I’ve been back in the States now for a few months reflecting on my time in Chile. I learned a new language, made a lot of new friends, went on adventures, was challenged, and grew as I fell in love with a new culture, a new place, new people, and a new experience totally different from any sort I’ve had before. But the faces that flash through my mind most frequently are those of these girls: these little love warriors. They have left their little fingerprints all over my heart. I dream of their sense of fun and mischief and their defiant drive to love and be loved.
During my time at Hogar San Francisco I was a drama teacher, babysitter, entertainer, diplomat, secret-keeper, teddy bear, coach, police officer, pushover, detective, playmate, clown, fool, English teacher, Spanish student, and comedian. But, more than any of these I was a friend: a pal. I was Tía (Aunt) Katie, who never understood anything unless you spoke really, really slowly. Tia Katie, who had strict rules about holding hands while crossing the street, but would let it slide if she caught you sneaking a stuffed animal off to your room. Tia Katie, who would dance like a loon if Taylor Swift came on the radio and would sing goofy operatic ballads. Tia Katie, who made faces that caused giggles and smiles and always had an art project up her sleeve. Tia Katie, who kept her hands and arms free for holds and hugs and would jump in the pool screaming again and again and again. I learned to become a version of myself that was a little more loving and a little more patient.
As humans we talk about this desire to have the attribute of love: to be caring, compassionate and loving—to live that way and walk it. I think we have the tendency to abstract this concept and romanticize it, without realizing that it is hard. Love is work: often, in the moment it is thankless and frustrating. Love is an action verb that we must do and practice over and over to gain it as something essential of us. I think very few people naturally love fiercely and selflessly. It is a choice that we must make. God knows I was far from a perfect Tía with the girls, often too impatient and too quick to anger, but I started learning to make the choice. To learn something emotionally is so different from learning something intelligently—and my time at Hogar San Francisco marks the beginning of an emotional education to make the choice of selfless love. I have made steps in the direction of becoming a warrior of love myself: my most precious lessons from Chile and my girls.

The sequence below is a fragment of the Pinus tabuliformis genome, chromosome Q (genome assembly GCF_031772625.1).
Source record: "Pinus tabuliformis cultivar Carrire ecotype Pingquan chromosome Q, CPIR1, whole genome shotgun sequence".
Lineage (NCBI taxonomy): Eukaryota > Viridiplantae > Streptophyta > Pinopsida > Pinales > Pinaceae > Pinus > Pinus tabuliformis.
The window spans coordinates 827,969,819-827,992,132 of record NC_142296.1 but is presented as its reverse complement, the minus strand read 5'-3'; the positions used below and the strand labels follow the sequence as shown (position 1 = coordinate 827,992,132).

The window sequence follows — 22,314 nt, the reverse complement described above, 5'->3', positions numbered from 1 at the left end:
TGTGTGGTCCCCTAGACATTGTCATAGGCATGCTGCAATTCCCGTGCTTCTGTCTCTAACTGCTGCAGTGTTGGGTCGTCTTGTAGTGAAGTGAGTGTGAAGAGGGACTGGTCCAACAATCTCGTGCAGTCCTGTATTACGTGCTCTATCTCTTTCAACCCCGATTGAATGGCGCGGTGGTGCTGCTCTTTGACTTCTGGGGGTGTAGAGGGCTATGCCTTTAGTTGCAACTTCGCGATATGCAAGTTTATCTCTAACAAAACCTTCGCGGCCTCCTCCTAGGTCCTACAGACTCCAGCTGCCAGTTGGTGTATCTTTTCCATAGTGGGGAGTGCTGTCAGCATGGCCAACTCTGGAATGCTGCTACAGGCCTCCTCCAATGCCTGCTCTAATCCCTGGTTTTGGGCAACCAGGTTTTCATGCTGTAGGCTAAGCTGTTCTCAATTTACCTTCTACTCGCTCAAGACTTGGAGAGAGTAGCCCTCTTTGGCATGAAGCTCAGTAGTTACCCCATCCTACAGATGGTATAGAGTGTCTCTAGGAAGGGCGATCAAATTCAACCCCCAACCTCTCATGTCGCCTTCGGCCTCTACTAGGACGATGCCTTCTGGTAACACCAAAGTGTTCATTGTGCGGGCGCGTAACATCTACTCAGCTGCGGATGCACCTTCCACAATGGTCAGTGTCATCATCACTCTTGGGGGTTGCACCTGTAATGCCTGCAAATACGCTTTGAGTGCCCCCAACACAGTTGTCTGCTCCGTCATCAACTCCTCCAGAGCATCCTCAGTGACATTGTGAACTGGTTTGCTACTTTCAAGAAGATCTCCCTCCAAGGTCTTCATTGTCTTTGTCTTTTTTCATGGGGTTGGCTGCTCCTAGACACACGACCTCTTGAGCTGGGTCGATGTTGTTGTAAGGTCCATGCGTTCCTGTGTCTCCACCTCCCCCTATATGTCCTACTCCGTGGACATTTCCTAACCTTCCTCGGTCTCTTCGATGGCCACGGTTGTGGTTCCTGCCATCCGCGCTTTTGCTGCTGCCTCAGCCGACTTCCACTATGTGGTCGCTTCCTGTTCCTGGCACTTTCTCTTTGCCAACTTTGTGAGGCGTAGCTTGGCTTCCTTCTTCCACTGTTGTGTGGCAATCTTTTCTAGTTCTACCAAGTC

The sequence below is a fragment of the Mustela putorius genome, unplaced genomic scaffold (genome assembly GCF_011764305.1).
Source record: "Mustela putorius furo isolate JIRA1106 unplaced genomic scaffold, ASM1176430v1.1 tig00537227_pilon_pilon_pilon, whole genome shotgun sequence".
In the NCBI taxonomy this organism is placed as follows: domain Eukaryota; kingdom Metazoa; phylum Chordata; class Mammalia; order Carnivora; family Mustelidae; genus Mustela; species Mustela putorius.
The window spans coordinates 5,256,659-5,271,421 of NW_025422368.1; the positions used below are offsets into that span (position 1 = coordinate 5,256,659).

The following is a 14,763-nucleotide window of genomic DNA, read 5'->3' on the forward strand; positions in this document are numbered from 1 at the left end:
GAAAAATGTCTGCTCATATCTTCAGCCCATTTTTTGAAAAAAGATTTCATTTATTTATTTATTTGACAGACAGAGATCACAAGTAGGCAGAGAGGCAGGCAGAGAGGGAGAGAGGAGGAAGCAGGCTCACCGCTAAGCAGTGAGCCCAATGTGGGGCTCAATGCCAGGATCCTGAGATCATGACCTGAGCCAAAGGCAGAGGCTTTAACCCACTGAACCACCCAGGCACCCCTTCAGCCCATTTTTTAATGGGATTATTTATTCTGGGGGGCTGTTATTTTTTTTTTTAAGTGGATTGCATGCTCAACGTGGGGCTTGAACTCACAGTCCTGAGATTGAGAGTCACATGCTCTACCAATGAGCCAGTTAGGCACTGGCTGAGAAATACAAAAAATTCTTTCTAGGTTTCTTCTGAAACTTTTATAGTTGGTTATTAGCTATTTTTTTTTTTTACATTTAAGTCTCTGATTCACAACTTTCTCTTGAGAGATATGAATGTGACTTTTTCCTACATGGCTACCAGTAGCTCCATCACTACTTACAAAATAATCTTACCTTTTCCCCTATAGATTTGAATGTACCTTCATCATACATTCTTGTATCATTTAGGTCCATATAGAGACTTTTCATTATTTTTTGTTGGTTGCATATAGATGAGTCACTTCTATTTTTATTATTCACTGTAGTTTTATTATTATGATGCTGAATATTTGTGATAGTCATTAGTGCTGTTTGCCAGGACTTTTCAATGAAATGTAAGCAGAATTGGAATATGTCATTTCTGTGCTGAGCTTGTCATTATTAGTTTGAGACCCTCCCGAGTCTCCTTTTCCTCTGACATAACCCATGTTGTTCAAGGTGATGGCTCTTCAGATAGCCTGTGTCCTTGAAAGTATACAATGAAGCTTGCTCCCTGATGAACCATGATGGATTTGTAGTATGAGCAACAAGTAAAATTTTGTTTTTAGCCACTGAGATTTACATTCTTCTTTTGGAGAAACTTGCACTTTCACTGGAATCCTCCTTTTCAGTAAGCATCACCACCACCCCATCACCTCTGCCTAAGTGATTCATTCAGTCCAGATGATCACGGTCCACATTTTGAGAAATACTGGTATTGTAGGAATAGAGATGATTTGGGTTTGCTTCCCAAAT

I spent this past winter working full-time for VE Global, an organization whose mission is to foster the development of children at social risk in Chile by training and empowering volunteers to serve as positive role models, educators and advocates of social justice. VE opens doors and opportunities for volunteers who feel the call to love, but may not know the second step to take to action. They are helping to provide the support and love necessary to create happy, healthy childhoods for children who at one time were in danger of never getting one. They combat some of the hardest social problems of our time, like poverty, by investing in our greatest hope: children. They are creating better human beings through both their volunteer network and the children they serve, and I am honored and proud to be a small part of their vision.